What’s the most rewarding part of your job?

I get to meet really interesting couples with love stories that are often unique, always heartwarming, sometimes, actually heartbreaking. I have the privilege of getting to know their stories and tell them to a group of people who all care for that couple deeply, but may not know them as well as they think. And I get to wear black. Everyone looks great in black.

How has the wedding industry changed since you started?

Couples have so much more information at their disposal because of the internet has made many wedding resources available to them. It’s a mixed blessing really; there are infinitely is so many more choices, so many more ideas that planning can be as confusing as it is exciting. You want a mason jar centerpiece? In five minutes you can find a hundred of them. While it’s great to have the access, I think it can become overwhelming.

What makes you different from other officiants?

Rather than taking a traditional ceremony and adding the couple’s names, I write a story about them; their meeting, their love story, their proposal. We can include their friends, their families, their music, even their dogs. It’s really a celebration of two people and two families coming together, rather than a reenactment of a historical ritual.

What are some important questions couples should ask a when hiring an officiant?

How long have you been doing this work and what is your training? Why do you love doing this work? Can we include things that we love (readings, people, pets)? How much is your fee and
does it include travel, overtime, consultations? Why should I hire you? Is it going to be fun?

What was the most out of the ordinary or unique requests you’ve received from a couple?

Hmmmm….one of my recent couples wanted to whisper their vows to each other; literally no one heard them except each other. It was unusual, but it was very touching.

Do you have any tips for couples planning their ceremony?

Think about what is the most important to you and what make you such a unique couple. Pick a great officiant and let them know those things. Work with them, enjoy the process and relax! (But ask to see a final script so you know exactly what will be said. )

Any advice on a person having trouble writing their vows or expressing them in writing?

Your vows are not meant to be great literature. They are words from your heart; promises you make to your partner with the idea that those promises will enhance and nurture your relationship. A public acknowledgment of what you love about each other.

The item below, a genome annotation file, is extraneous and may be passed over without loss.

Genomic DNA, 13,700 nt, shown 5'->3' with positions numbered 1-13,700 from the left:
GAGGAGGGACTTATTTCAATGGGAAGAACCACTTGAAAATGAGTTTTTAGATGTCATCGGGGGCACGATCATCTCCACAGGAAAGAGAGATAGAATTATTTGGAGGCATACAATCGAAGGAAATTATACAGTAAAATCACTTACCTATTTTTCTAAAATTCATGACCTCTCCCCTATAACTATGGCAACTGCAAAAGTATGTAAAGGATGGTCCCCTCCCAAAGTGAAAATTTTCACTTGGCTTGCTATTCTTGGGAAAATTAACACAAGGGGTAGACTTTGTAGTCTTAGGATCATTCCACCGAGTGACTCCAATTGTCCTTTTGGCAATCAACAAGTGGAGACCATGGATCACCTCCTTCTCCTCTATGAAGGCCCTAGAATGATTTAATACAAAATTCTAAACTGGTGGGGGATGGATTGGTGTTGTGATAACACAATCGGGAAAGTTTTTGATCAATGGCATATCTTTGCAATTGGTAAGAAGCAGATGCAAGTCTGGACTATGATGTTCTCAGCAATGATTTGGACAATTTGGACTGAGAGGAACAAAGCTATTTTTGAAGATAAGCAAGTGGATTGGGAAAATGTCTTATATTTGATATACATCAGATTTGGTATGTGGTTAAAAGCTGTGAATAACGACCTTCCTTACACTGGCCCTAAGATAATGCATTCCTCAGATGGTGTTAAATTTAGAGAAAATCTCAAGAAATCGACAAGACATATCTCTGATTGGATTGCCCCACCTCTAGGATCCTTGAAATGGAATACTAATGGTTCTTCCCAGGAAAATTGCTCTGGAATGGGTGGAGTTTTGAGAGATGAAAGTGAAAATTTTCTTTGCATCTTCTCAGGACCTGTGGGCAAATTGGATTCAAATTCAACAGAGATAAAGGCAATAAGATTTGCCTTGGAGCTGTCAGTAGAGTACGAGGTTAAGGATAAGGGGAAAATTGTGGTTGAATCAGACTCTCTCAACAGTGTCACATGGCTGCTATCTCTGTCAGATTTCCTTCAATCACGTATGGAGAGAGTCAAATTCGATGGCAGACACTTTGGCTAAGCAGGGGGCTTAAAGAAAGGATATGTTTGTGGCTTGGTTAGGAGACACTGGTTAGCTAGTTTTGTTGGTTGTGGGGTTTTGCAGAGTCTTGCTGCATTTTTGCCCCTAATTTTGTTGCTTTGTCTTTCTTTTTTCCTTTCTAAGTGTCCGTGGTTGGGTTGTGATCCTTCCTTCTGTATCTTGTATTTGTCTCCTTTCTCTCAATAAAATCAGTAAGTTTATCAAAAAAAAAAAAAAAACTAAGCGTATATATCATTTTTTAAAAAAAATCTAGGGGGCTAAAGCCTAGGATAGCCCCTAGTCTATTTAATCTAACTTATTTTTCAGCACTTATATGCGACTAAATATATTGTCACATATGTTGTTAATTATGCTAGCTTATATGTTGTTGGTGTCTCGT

Here is a trick I use with my couples; take a deck of cards. Split them in half. Take your 26 cards (throw the joker out, lol!) and write one thing on each card that you love about your partner and how you’ll support that. You then have a great start to writing your vows!

Your favorite place you’ve ever done a wedding and why.

You know, that is a hard question; I did a wedding on first base at Yankee Stadium; I’ve done weddings with four people in their sweatsuits in their backyard. It’s not the place really, it’s the couple. (That being said, I did get to marry the first gay couple at the Empire State Building, thanks to Colin Cowie. It was beyond cool.)
Name three inspirations: 1 person, 1 place, 1 thing.

Anne Lamott/David Rakoff (who make me want to be a better writer) ….the Jersey Shore, (the place, not the show….for the sense of limitless possibility that horizon presents) and colored Sharpies.

What’s your current obsession right now?

Poodles. Champagne. Punctuation. (I am a total grammar freak.) Any “Sur le Jardin” perfume by Hermes.

When you aren’t doing this, what are you doing?

Hmmm….when am I not doing this, in one way or another, I’m still doing this. (Ideas come from all kinds of places when you’re not necessarily in ‘wedding mode’!) When I’m not doing this I’m either cooking or blowing glass. Or drinking champagne with my poodle, Sofie. It’s good to keep the poodle and the torch as far apart as possible.

After spending a decade in the fashion biz and another owning an upscale catering business, Celia returned to Union Theological Seminary in New York, and then Celebrant Foundation. She works with couples in NJ and NY, collaborating to create wedding ceremonies that are funny, moving, and personal, incorporating her couples’ favorite readings, music, friends….and even their dogs. She is an expert at creating new and unusual rituals that speak to her clients’ individual stories. And if you need the perfect chocolate mousse recipe, she’s got you covered!

In the six years that she has been marrying couples, she’s been featured by TLC’s “Four Weddings”, Fox 5?s “Good Day Street Talk”, Colin Cowie’s “Wings of Love”, ”Contemporary Bride”, “NJ Bride”,and “201 Magazine” and “Four Aces.com”. She is regularly quoted by industry websites and blogs.

She has won “Wedding Wire Brides’ Choice in 2009, 2010, 2011, 2012?, “Best of the Knot 2011, 2012? and been profiled on Sage Wedding Pros, Natalie Bradley’s “Bride Attraction”, Small Business Opportunities.com and So You’re EnGAYged.com.

You can follow Celia on Facebook and Twitter.